Research Project: Learning How the Body Repairs Damaged Lung Epithelium
acute lung injury
The cells lining the lung form a protective layer called the epithelium, which must be repaired when it is damaged by air pollutants or other toxins. This repair is accomplished by inducing cell division to replace dead cells and cell migration to remodel airways. Occasionally, these cellular repair processes are overactive, can lead to fatal diseases such as lung cancer and pulmonary fibrosis. We will study how the repair induction signals between cells collaborate with a key metabolic regulator known as AMPK to ensure that the lung repair process is efficient and avoids the excessive responses that lead to disease. These findings will contribute to efforts to change cell behaviors to manage lung cancer, fibrosis, and other aging-related disorders of lung epithelial dysfunction.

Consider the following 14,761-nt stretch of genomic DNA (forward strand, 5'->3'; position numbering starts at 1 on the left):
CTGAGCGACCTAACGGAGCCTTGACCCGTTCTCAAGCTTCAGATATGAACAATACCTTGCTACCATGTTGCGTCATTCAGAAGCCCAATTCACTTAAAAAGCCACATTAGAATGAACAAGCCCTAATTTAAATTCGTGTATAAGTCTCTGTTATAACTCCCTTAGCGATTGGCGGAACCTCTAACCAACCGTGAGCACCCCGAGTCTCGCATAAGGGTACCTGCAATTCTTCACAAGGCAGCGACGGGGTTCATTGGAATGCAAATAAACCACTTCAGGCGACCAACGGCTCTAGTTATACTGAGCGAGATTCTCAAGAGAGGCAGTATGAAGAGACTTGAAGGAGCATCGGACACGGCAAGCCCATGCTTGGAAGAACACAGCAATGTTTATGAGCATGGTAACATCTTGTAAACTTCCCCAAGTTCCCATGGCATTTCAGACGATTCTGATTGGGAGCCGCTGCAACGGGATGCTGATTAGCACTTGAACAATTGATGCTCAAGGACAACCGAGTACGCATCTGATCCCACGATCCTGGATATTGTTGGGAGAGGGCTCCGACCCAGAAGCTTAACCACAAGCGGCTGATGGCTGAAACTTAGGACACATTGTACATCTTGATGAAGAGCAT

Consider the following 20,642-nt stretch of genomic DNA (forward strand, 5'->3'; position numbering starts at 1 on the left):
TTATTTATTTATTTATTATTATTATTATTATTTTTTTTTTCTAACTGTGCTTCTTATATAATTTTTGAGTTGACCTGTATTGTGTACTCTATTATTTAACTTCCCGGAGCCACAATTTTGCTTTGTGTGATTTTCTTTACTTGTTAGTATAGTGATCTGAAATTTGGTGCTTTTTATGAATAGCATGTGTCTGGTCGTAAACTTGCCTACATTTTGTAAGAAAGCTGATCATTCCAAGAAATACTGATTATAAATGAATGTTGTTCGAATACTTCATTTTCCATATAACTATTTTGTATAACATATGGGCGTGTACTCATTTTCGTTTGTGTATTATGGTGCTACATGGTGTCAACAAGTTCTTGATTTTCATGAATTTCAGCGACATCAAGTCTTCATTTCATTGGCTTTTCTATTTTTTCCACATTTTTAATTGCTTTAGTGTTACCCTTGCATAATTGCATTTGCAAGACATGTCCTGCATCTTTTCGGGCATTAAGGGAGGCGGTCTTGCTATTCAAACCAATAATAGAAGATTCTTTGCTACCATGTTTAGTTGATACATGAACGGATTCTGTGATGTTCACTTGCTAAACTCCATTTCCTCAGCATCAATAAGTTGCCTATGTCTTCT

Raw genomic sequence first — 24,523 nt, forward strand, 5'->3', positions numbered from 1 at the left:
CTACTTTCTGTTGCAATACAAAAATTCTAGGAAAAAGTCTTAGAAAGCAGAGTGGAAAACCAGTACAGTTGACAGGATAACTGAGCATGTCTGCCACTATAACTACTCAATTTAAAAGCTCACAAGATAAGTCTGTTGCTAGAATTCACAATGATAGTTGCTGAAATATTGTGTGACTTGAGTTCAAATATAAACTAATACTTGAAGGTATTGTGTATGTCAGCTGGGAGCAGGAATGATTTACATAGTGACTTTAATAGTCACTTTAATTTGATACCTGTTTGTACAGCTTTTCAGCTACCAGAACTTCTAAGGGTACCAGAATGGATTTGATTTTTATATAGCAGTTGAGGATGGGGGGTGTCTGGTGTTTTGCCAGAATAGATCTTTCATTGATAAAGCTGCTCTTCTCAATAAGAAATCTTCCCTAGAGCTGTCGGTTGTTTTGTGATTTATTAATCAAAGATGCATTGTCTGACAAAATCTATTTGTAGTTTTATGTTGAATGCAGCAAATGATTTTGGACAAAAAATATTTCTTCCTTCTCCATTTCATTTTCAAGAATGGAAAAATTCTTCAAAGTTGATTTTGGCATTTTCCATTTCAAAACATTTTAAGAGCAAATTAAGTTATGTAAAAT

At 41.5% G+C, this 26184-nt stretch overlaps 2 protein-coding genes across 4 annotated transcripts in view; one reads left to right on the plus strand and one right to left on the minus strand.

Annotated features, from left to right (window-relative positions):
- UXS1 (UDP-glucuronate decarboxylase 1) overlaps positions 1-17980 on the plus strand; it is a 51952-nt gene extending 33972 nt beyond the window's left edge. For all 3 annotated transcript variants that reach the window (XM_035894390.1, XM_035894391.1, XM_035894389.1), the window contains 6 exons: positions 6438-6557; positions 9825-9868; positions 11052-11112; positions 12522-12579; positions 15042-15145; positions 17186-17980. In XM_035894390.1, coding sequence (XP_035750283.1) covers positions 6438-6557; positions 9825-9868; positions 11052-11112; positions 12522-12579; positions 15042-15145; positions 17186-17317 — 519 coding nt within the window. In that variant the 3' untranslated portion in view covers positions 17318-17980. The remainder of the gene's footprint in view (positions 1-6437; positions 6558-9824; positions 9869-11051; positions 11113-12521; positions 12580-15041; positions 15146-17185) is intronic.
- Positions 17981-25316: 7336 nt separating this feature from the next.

We have developed a cellular imaging platform to track cell growth, metabolism, and danger signals in single living cells. We are using this tool to test how individual lung epithelial cells function as signaling units when they are exposed to disease-related situations, such as pathogens or inflammation. We have collected an extensive dataset on single-cell signaling behavior under a range of such conditions. Based on these datasets we are constructing quantitative models of cell communication functions. These models will reveal more precisely how abnormal signaling diverges from normal signaling, providing insight into disease processes and how signal-modulating drugs such as kinase inhibitors can be used to restore normal signaling.